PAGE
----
Joy Weatherall has been named grandparent of the year. She is pictured here with twins Christopher (left), Cohan (right), of whom she is full time carer, as well as her other grandson Quade (front).
Joy Weatherall has been named grandparent of the year. She is pictured here with twins Christopher (left), Cohan (right), of whom she is full time carer, as well as her other grandson Quade (front). Casey Smith

Balonne has grandest of all

BEING a carer to twin pre-teen boys is no easy feat, but one St George woman has been recognised for her tireless work in bringing up her grandsons and being an 'aunty' to her community.

Priscilla "Joy” Weatherall has been named Grandparent of the Year, awarded by Grandparents magazine, after her daughter Casey Smith nominated her.

Proudly professing the tight bond the family has, Casey said her mother never failed her grandchildren.

"I believe that mum does a lot for her grandkids, she goes above and beyond to support them and give them what they need.

"She not only does it for her grandkids, but also for kids at the local school and in the community.”

Having been full time carer to 10-year old twins Cohan and Christoper since they were six months old, Joy said she was taken aback when she found out she had won.

"I didn't know what to do when I won the award.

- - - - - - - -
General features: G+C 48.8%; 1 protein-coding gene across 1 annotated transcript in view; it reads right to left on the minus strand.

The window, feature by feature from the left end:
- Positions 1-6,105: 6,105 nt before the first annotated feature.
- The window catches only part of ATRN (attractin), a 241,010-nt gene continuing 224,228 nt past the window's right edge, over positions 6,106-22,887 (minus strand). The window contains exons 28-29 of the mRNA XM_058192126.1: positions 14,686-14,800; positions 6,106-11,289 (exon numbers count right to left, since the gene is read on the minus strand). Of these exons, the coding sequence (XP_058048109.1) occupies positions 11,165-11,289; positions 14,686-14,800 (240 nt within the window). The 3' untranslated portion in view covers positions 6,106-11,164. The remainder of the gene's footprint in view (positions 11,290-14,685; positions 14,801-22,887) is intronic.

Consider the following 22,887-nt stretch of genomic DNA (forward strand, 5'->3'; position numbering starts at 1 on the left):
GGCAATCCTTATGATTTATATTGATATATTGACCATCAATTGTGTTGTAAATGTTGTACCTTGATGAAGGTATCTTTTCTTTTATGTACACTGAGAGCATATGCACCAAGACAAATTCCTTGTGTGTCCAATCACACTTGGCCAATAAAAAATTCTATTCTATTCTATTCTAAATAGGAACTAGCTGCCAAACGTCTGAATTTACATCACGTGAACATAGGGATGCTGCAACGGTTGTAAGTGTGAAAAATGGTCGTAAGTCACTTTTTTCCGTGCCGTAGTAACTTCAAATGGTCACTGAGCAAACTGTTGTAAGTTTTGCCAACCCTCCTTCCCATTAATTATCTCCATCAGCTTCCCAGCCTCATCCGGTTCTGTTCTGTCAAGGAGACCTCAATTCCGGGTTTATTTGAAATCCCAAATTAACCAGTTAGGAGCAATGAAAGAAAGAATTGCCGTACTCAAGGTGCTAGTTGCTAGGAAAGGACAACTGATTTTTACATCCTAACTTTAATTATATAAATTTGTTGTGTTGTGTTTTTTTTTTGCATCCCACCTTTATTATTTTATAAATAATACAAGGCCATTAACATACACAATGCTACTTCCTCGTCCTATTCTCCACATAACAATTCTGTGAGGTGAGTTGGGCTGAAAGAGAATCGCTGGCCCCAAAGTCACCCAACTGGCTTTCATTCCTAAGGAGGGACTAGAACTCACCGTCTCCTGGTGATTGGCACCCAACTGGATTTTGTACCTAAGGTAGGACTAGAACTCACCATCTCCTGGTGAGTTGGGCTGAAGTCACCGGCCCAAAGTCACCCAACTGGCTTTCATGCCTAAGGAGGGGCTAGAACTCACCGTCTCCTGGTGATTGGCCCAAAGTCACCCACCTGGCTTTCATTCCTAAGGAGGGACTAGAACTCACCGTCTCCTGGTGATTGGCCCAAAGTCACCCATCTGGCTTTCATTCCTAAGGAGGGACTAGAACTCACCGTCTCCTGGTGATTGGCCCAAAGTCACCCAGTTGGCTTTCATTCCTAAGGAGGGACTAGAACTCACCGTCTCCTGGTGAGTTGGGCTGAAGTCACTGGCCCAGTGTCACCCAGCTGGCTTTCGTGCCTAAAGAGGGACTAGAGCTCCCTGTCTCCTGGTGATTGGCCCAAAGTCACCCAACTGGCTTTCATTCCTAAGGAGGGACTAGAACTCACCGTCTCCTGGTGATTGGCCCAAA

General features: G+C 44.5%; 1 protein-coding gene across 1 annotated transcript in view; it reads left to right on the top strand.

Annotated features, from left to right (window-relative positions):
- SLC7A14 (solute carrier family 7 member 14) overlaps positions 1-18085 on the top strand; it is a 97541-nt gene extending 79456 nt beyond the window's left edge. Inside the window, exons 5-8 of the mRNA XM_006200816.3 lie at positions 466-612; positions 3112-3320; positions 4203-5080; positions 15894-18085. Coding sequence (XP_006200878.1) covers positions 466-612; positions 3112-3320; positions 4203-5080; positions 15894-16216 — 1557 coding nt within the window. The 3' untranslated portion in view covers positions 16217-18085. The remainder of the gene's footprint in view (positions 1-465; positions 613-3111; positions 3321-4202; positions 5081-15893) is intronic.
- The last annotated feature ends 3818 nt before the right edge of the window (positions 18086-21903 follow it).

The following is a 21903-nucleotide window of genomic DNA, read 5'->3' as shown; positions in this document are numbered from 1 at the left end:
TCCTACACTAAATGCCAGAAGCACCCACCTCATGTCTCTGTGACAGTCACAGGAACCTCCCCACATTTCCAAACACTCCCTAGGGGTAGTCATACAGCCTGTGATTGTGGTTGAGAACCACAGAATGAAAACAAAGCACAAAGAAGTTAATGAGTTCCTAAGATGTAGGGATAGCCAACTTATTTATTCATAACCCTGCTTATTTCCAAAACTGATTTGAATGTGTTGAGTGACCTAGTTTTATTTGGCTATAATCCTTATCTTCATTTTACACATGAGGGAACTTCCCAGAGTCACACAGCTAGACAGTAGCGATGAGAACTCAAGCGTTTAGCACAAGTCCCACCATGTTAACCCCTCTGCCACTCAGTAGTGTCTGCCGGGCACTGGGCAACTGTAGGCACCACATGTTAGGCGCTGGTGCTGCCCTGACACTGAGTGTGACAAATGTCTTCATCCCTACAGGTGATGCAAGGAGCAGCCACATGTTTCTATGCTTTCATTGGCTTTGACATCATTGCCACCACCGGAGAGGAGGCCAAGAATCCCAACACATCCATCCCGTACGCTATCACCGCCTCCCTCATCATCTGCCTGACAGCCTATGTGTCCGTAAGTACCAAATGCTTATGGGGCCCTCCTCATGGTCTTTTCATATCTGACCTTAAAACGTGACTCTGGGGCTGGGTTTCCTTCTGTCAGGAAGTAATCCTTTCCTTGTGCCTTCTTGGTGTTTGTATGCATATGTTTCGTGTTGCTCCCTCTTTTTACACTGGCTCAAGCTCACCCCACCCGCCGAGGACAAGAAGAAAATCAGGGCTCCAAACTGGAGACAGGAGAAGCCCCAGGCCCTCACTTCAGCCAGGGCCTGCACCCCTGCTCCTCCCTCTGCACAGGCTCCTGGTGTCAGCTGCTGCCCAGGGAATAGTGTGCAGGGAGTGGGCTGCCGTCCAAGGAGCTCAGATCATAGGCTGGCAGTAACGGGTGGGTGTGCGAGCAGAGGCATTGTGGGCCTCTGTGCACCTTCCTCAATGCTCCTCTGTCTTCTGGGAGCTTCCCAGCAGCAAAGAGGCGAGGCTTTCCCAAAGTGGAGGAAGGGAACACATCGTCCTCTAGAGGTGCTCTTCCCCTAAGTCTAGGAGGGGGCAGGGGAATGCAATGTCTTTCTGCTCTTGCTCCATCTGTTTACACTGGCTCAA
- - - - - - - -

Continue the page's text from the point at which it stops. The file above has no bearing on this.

"But it feels great to be recognised, to know that all the hard work I've done has paid off.”

Joy works as the community education counsellor at St George High School, in addition to her role as secretary for the Aboriginal Housing Company, and is a prominent figure in many facets of the local community.

Joy and her partner Bill Smith have ferried twins Cohen and Christoper to various sporting commitments, including junior rugby league, of which she is vice president.

"I do all their sporting activities with them, whatever they want me to do with them, I just go and do.”

Joy said Cohen and Christopher couldn't be more different but, at the end of the day, they were there for each other.

"They're both very into sports.

"If Cohan wins and Christopher doesn't, he'll share ... they're not competitive with each other at all.”

Joy said one of her proudest moments was watching the boys make Balonne's rugby league team.

"But just every day, naturally, whatever they do, I'm just always happy with what they do and how they have turned out.”

Joy's role at the school sees her interact with a variety of indigenous and non-indigenous kids, who affectionately call her 'aunty.'

"I help whichever kids I can at the school, it's great to see what these kids come to be like after school and the respect they show me.

"They all call me aunty, I'm aunty to everybody,” Joy laughed.

"Even the teachers.”

Daughter Casey said she couldn't think of a more deserving recipient.

"(Mum) is our rock, and we wouldn't be where we are today without her,” she said.

"She needs to be recognised for the hard work she puts in to make her granchildren's lives the best it could possibly be.”


IN PICTURES: Rain brings joy to drought country

IN PICTURES: Rain brings joy to drought country

Locals took to social media to share their excitement.

Cotton, wine industry tours help local kids

Cotton, wine industry tours help local kids

Local schools feel the help from growers.

Updated global market

Updated global market

Updated global market snapshot released by MLA.

Local Partners